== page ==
Last year was a rocket ship with respect to Toronto’s real estate market. A spring of record-breaking prices, followed by a quieter summer and fall; all while the condo market remained hot. The source of demand can be attributed to foreign owners, a strong local economy, attracting workers and jobs. On the supply side, we are approximately 20% below historic inventory levels. So, what’s in store for Toronto’s Spring Market in 2018?
Impact of Foreign Buyers
In recent years, there has been significant growth in house prices in Toronto. Policy-makers attempted to cool the activity by implementing the foreign buyers’ tax, reducing the perceived problem of foreign buyers using property as investment vehicles, and in turn, driving up prices for the locals.
Despite those changes, it’s tough to expect the issue to dissolve in 2018. What you can expect, however, is much more attention around this topic this year.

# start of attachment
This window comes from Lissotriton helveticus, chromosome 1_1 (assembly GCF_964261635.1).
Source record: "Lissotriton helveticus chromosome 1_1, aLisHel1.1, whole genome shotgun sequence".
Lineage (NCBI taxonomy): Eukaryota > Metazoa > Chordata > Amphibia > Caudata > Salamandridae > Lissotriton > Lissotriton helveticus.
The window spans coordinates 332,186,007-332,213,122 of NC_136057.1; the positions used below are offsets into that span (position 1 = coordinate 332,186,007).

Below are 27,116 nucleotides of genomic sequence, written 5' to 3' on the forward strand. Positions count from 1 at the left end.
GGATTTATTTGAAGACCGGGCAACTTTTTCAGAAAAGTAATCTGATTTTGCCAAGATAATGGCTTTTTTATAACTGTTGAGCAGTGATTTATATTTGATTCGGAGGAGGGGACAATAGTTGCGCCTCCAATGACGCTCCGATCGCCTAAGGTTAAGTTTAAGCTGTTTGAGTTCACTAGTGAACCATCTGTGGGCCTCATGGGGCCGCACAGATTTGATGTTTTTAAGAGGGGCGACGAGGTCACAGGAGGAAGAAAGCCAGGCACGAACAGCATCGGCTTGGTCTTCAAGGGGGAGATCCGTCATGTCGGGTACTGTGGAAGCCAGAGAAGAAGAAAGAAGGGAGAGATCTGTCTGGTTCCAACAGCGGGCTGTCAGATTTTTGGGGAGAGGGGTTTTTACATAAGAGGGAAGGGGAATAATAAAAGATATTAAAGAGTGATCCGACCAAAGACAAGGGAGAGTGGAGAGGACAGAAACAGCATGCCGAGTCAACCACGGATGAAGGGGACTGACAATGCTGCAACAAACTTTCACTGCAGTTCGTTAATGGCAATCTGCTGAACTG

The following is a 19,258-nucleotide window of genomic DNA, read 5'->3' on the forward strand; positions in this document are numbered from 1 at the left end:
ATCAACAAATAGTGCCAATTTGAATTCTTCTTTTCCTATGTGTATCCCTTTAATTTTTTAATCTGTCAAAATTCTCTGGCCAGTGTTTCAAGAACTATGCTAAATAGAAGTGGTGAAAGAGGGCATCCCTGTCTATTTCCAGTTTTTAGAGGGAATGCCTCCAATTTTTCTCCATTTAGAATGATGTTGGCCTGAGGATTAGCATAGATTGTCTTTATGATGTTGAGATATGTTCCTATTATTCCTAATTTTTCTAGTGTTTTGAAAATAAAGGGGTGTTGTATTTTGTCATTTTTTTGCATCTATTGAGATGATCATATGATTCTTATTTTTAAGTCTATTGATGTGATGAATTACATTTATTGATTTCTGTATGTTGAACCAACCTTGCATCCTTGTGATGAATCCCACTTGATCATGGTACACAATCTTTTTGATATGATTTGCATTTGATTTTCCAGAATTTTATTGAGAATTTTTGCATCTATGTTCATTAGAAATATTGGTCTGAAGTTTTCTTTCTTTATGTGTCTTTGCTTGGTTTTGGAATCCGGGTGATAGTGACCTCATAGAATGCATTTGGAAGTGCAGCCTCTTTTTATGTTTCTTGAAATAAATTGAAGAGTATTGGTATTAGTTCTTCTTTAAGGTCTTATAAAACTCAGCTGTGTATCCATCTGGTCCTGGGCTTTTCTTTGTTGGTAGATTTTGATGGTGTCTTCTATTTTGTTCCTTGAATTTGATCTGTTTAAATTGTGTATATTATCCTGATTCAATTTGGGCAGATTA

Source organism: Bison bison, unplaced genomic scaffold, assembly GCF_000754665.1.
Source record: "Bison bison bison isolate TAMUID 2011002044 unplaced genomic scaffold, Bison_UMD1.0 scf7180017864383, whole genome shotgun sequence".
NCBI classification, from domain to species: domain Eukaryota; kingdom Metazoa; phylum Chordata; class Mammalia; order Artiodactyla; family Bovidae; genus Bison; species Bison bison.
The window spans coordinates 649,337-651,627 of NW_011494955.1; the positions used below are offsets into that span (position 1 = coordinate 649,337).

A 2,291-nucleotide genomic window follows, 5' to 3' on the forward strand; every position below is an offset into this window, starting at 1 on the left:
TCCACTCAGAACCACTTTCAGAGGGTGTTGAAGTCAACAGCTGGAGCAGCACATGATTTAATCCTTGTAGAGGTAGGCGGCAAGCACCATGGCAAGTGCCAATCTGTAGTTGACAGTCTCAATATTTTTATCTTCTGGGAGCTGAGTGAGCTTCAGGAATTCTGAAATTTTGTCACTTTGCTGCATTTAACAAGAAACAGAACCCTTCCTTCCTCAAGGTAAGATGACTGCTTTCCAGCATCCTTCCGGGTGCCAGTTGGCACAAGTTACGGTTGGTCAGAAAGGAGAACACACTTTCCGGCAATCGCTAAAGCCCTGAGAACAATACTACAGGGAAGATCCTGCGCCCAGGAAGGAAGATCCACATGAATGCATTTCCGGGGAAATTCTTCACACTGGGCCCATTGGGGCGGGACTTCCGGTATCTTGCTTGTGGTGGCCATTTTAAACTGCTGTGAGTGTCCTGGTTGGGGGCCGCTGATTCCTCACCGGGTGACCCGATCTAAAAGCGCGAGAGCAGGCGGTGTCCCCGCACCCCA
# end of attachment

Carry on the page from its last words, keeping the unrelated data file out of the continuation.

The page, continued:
The Condo Market
According to Urbanation, “prices for available condos soared 35 per cent over the past year… [and] the average price per square foot rose to $876. In central Toronto, prices soared past $1,000 per square foot for the first time”. A revealing development occurring within the real estate market since April is the shift from higher-priced single detached homes, to lower-priced condos.
This may account for the recent drop in demand for detached homes in Toronto, while the condo market remains hot.
There are, however, signs that the condo market may cool off slightly this year. Urbanation further says it is seeing speculators exiting the market, partially due to uncertainty, whether it’s the slowdown in single-family homes, rising interest rates, and tougher mortgage rules. Last year, the share of condos purchased by speculators dropped from 4% in Q1 to 2.9% in Q4.
The impact of the new stress test rules will most definitely affect the year-over-year, which may skew the perceived market trends this year. The market may be cool during the first few months of the year as it adjusts to the new mortgage rules.
According to Urbanation, these rules “consist of a new stress test for uninsured mortgage borrowers — come at a time when the Bank of Canada is widely expected to continue to hike the overnight rate throughout the year”. It will impact how much people can buy, which will push them down the property ladder.